Dan Green

Dan Green

Since 2003, Dan Green has been a leading mortgage lender and respected industry authority. His unwavering commitment to first-time home buyers and home buyer education has established him as a trusted voice among his colleagues, his peers, and the media. Dan founded Homebuyer.com to expand the American Dream of Homeownership to all who want it. .

Boston High-Rise Condo - Condominium

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What Is A Condominium?

A condominium, often shortened to “condo,” is a type of residential property in a larger building or complex where each unit is individually owned, and common areas are jointly owned.

A Longer Definition: Condominium

Condominiums are groups of homes, governed by an association of elected homeowners. They can exist in apartment buildings, and as townhouses or homes in a neighborhood.

When you own a condo, you own everything within the walls of your home, plus a percentage of the areas common to the community.

Common areas in a condo association can include:

  • Streets and parking garages
  • Hallways and elevators
  • Gyms and grassy areas

For example, if a condo community contains a common elevator, each condo owner owns a percentage of the elevator. If it contains a shared yard, each owns a percentage of the yard.

Condominium owners elect a Homeowners Association (HOA) to manage common areas and keep the community running smoothly. The HOA makes rules for the members and maintains a master condo policy to insure the common areas of a building against damage.

Because condominiums are communities, mortgage lenders underwrite them differently from detached and multi-unit homes.

Condo communities that meet basic financial, operation, and safety standards are known as warrantable condos. Home buyers in warrantable condo buildings can usually access a full menu of mortgage products, including fixed-rate and adjustable-rate conventional, VA, and FHA mortgages.

Communities that do not meet warrantable condo standards are known as Non-warrantable condo. Non-warrantable condo mortgage options are limited.

Condominium: A Real World Example

First-Time Home Buyer Stories: Condominium

Imagine a first-time buyer who enjoys living in an apartment because of the community feel and amenities like an on-site gym and pool but wants the benefits of owning a home.

They decide to buy a condo. Buying a condo lets them live in the type of building they want, while also potentially building wealth through their home’s value increasing over time. This didn’t happen as a renter where any increase in value went directly to the landlord.

Plus, as a condo owner, they get more freedom than a renter. The buyers can change the look of their home, renovate it, and upgrade appliances. They can also be a pet parent, which most landlords restict or disallow.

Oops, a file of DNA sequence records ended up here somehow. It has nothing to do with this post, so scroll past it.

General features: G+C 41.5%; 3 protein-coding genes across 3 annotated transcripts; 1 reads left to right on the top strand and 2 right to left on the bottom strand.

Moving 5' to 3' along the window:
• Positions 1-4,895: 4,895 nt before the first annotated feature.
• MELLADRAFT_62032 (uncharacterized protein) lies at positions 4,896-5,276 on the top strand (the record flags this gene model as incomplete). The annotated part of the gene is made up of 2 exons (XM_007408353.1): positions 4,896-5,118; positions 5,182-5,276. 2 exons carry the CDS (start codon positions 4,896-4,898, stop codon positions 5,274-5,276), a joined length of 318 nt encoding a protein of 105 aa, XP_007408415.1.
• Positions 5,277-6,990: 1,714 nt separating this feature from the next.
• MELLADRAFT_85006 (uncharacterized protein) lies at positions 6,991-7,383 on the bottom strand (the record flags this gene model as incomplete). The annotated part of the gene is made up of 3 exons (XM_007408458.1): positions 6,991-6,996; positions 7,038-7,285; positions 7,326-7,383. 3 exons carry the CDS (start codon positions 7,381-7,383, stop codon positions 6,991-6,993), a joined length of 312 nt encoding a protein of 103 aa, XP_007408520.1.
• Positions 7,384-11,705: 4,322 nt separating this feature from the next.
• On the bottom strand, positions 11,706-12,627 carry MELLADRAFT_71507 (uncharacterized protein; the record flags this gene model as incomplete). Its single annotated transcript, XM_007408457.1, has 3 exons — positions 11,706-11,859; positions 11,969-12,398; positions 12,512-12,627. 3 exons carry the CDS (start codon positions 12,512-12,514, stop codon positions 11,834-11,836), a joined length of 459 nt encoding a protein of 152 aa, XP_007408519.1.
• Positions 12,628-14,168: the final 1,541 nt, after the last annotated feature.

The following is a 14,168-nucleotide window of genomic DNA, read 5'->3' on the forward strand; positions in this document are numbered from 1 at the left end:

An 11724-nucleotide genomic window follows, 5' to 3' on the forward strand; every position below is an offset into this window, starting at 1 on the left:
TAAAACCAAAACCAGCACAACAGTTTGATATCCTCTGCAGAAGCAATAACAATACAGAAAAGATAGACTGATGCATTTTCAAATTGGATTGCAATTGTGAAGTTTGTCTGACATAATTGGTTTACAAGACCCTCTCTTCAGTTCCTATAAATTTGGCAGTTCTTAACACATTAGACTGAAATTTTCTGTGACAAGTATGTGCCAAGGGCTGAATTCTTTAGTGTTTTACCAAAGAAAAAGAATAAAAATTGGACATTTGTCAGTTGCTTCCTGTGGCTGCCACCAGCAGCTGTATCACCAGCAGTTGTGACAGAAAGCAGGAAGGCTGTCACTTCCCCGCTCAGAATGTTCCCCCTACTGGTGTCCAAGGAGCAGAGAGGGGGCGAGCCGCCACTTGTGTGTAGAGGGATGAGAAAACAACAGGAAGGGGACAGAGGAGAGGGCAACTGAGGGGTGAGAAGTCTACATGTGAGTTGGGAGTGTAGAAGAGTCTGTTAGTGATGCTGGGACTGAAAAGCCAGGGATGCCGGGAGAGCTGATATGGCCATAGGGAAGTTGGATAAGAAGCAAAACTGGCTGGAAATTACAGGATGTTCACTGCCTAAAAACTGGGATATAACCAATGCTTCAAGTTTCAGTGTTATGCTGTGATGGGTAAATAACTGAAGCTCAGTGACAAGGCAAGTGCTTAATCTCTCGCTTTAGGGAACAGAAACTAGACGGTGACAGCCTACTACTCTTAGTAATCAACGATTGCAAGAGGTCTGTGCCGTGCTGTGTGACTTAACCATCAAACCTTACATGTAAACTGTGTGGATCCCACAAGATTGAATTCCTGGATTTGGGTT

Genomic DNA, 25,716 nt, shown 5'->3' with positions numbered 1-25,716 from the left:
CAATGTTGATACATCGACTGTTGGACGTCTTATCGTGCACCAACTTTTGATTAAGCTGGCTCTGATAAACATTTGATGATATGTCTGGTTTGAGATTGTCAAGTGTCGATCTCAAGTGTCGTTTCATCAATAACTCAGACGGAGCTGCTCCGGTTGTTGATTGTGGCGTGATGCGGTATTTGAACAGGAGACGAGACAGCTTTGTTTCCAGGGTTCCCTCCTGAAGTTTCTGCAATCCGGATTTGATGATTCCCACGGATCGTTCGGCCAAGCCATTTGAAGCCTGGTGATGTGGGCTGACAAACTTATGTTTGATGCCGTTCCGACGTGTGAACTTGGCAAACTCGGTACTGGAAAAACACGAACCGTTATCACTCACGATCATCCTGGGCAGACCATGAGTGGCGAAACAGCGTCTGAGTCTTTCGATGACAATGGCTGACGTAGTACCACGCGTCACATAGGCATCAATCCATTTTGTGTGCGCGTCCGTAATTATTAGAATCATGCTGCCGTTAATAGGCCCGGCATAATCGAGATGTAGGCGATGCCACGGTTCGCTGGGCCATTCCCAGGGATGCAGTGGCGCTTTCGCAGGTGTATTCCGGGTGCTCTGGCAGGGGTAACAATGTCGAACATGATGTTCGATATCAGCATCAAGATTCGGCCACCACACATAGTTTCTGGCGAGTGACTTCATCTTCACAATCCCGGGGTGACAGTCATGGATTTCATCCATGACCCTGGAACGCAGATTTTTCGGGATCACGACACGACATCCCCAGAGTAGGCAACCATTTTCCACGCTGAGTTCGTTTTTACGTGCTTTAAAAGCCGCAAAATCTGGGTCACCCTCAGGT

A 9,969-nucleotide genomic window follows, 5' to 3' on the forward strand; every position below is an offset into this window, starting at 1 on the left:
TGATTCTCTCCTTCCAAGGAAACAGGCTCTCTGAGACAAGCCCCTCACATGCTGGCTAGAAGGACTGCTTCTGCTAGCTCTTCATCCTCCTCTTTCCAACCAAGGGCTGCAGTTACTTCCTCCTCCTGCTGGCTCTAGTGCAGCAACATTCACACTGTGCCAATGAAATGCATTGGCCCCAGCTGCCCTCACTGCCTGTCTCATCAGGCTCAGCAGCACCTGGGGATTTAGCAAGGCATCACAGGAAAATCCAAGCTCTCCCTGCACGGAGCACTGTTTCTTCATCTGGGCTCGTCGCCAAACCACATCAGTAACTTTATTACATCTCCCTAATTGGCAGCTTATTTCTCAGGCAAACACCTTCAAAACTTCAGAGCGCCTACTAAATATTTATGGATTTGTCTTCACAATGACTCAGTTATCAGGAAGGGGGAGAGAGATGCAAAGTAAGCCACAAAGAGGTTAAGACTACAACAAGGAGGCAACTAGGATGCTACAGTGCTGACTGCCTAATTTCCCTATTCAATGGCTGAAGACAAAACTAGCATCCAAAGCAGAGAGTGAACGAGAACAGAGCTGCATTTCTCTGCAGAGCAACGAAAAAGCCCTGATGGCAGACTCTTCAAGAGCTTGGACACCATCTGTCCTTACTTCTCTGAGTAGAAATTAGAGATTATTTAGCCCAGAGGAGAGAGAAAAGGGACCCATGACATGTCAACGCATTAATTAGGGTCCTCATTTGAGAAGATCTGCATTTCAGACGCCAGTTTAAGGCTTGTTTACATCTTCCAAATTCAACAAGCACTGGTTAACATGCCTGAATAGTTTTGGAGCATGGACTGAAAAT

These freedoms are a big part of why owning a condo appeals to them.

Common Questions About Condominium

What are the main differences between a condo and an apartment?

Condos are individually owned units within a larger complex, whereas apartments are typically rented units owned by a landlord or property management company. Condo owners have more control over their units and are part of a homeowner’s association.

Can I make renovations to my condo?

Yes, with limitations. Interior modifications are usually permissible, but changes to the exterior or structure may require approval from the homeowner’s association due to shared ownership of common areas.

What are HOA fees and what do they cover?

HOA fees are monthly charges paid by condo owners to cover the maintenance of common areas, amenities, and sometimes certain utilities or insurance policies. The exact coverage can vary depending on the specific condominium complex.

How does owning a condo affect my taxes?

As a condo owner, you’re responsible for property taxes on your unit. These taxes are similar to those paid by owners of single-family homes and are based on the assessed value of your condo. Property taxes may be tax-deductible. Consult your tax professional.

Is living in a condominium suitable for families?

Condos can be suitable for families, offering amenities and a sense of community. However, space and privacy considerations are important to evaluate, as condos are often smaller than single-family homes and living is more communal.

Can I rent out my condo?

Yes, you can rent out your condo, but it depends on the rules set by your homeowners’ association. Some homeowners associations have restrictions or specific requirements for renting out condos, such as minimum lease terms or approval processes. Check your community’s regulations before planning to rent out your condo.

Is it smart to live in a condo?

Condos offer the benefits of homeownership without the maintenance responsibilities of a single-family home. They often come with amenities like pools and gyms and can provide a sense of community. Financially, condos can be more affordable and can appreciate in value, though usually at a slower rate than detached homes. However, it’s important to consider factors like homeowners’ association fees, homeowner rules, and the potential for special assessments.


       A condominium, often shortened to "condo," is a type of residential property in a larger building or complex where each unit is individually owned, and common areas are jointly owned.

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